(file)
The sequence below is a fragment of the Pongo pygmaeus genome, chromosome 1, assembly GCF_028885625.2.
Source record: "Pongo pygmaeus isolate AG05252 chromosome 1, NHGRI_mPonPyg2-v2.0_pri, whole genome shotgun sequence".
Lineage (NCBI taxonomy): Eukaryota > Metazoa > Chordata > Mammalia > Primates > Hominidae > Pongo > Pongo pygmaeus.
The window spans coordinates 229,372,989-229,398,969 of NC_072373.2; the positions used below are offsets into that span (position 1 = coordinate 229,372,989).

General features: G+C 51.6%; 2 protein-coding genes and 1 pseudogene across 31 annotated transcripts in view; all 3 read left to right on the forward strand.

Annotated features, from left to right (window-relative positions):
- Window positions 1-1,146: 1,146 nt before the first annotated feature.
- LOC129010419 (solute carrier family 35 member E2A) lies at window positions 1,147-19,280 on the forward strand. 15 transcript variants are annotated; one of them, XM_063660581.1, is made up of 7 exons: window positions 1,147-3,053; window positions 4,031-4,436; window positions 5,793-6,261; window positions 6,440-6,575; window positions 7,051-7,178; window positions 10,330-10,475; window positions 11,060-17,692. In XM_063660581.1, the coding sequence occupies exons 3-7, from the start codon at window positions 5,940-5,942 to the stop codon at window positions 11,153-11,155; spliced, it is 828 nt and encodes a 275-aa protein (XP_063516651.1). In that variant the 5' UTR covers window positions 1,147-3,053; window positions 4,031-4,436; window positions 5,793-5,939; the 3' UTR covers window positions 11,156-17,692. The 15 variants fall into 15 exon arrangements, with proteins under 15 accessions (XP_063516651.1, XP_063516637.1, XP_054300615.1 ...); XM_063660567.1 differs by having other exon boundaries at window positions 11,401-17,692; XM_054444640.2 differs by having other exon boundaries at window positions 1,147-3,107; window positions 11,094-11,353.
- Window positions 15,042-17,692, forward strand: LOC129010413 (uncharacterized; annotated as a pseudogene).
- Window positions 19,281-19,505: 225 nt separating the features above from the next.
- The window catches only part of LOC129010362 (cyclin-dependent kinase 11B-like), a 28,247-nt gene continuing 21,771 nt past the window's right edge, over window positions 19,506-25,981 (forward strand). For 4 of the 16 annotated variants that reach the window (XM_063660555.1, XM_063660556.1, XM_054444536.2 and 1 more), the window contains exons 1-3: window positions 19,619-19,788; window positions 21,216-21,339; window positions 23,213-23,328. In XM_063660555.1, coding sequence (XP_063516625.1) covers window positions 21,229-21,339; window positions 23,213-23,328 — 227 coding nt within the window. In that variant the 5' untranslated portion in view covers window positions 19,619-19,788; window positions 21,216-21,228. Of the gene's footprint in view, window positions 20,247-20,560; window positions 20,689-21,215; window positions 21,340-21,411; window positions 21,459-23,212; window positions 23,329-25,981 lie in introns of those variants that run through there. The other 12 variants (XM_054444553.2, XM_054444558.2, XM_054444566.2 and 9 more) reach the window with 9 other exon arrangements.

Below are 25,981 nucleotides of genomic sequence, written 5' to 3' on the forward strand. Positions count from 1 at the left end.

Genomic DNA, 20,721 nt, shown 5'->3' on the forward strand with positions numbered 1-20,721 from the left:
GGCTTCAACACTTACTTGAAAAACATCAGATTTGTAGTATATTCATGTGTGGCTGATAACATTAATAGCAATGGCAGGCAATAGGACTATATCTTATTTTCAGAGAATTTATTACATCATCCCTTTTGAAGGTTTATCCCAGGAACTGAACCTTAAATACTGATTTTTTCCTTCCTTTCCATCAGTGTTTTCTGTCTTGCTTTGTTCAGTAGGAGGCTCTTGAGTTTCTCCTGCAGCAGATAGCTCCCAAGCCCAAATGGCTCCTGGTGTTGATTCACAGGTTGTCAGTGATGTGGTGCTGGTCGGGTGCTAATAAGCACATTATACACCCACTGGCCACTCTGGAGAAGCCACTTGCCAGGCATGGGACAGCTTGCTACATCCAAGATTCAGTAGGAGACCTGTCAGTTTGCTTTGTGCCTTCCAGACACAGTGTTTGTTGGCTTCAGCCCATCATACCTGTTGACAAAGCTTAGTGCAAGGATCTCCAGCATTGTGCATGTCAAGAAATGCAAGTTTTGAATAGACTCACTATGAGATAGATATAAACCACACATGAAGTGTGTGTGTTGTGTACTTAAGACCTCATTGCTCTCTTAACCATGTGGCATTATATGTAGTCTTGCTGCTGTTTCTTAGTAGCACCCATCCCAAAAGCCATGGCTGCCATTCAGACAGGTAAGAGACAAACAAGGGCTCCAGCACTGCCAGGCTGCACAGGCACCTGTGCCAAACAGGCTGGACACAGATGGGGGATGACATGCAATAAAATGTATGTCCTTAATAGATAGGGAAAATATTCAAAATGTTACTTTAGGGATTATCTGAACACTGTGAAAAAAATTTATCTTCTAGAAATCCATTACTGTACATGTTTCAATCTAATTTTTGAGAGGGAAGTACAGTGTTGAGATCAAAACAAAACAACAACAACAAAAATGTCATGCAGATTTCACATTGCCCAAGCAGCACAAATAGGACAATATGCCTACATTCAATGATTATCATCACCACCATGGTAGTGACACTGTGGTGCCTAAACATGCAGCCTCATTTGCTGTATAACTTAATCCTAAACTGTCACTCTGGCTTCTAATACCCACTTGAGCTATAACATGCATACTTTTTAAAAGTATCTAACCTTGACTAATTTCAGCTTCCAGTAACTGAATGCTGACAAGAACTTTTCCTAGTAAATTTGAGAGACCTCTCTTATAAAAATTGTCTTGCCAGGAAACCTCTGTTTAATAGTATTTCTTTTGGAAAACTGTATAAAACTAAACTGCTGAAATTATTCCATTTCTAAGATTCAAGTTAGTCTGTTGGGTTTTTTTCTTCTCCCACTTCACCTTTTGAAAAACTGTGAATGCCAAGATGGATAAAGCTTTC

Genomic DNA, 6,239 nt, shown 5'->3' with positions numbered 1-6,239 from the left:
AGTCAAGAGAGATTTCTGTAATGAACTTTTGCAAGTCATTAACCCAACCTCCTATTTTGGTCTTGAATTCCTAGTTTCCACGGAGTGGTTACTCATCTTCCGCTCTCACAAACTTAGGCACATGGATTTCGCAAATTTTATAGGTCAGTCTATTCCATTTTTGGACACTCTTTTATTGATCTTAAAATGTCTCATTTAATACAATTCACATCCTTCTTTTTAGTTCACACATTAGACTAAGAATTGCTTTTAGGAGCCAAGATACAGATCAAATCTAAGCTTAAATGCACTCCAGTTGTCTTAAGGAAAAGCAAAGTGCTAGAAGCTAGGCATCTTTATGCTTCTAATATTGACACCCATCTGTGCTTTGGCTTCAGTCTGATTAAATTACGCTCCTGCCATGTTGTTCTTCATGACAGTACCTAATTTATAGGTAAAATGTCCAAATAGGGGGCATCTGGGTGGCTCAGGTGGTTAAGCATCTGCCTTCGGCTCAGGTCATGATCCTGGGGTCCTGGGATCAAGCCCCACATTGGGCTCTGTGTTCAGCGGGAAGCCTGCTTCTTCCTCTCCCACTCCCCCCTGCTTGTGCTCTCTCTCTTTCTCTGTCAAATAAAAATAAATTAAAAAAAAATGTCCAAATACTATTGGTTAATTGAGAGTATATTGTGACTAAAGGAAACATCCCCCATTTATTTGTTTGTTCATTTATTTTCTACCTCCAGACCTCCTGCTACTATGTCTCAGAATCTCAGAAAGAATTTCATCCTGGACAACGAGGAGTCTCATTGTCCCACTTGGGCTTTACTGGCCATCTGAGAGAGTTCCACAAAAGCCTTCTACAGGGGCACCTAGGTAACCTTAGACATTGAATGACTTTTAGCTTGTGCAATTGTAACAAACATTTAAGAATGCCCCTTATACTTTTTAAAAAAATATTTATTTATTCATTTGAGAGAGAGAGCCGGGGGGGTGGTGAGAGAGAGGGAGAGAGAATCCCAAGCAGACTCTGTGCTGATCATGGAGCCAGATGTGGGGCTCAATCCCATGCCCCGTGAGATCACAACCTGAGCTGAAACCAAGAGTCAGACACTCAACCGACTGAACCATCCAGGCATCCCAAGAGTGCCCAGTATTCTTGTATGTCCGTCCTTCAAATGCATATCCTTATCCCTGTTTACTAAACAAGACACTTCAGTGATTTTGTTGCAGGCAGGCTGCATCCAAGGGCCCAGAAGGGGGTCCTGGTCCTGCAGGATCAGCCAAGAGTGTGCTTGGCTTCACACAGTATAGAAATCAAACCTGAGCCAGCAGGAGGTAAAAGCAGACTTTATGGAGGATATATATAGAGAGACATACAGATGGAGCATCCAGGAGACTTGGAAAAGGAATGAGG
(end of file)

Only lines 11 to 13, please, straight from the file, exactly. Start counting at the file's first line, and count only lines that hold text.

- The window catches only part of LOC129010362 (cyclin-dependent kinase 11B-like), a 28,247-nt gene continuing 21,771 nt past the window's right edge, over window positions 19,506-25,981 (forward strand). For 4 of the 16 annotated variants that reach the window (XM_063660555.1, XM_063660556.1, XM_054444536.2 and 1 more), the window contains exons 1-3: window positions 19,619-19,788; window positions 21,216-21,339; window positions 23,213-23,328. In XM_063660555.1, coding sequence (XP_063516625.1) covers window positions 21,229-21,339; window positions 23,213-23,328 — 227 coding nt within the window. In that variant the 5' untranslated portion in view covers window positions 19,619-19,788; window positions 21,216-21,228. Of the gene's footprint in view, window positions 20,247-20,560; window positions 20,689-21,215; window positions 21,340-21,411; window positions 21,459-23,212; window positions 23,329-25,981 lie in introns of those variants that run through there. The other 12 variants (XM_054444553.2, XM_054444558.2, XM_054444566.2 and 9 more) reach the window with 9 other exon arrangements.

Below are 25,981 nucleotides of genomic sequence, written 5' to 3' on the forward strand. Positions count from 1 at the left end.

Genomic DNA, 20,721 nt, shown 5'->3' on the forward strand with positions numbered 1-20,721 from the left: